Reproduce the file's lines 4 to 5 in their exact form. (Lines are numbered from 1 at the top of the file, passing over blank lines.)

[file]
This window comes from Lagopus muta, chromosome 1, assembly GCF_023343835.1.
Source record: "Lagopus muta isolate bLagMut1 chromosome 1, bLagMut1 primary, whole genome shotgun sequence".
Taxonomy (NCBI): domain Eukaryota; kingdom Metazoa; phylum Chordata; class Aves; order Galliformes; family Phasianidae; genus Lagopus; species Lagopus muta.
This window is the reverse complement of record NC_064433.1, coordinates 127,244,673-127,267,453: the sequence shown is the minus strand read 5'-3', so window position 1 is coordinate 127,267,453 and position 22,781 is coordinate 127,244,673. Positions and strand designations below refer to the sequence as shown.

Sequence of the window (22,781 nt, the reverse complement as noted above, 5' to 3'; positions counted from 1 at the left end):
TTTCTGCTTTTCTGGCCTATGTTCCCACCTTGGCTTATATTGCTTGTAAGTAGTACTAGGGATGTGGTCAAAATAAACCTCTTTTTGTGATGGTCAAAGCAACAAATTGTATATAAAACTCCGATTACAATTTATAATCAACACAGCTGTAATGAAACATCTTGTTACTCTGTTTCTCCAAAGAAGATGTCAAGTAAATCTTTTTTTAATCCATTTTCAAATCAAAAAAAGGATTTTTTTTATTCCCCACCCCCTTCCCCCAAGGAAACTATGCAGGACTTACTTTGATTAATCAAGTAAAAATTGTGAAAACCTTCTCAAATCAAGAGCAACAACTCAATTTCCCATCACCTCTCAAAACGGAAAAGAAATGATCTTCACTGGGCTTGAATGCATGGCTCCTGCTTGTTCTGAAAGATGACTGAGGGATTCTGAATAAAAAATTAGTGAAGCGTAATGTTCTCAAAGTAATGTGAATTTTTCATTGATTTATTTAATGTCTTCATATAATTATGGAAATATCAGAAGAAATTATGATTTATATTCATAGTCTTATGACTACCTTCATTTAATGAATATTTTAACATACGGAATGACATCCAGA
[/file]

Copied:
This window is the reverse complement of record NC_064433.1, coordinates 127,244,673-127,267,453: the sequence shown is the minus strand read 5'-3', so window position 1 is coordinate 127,267,453 and position 22,781 is coordinate 127,244,673. Positions and strand designations below refer to the sequence as shown.

Sequence of the window (22,781 nt, the reverse complement as noted above, 5' to 3'; positions counted from 1 at the left end):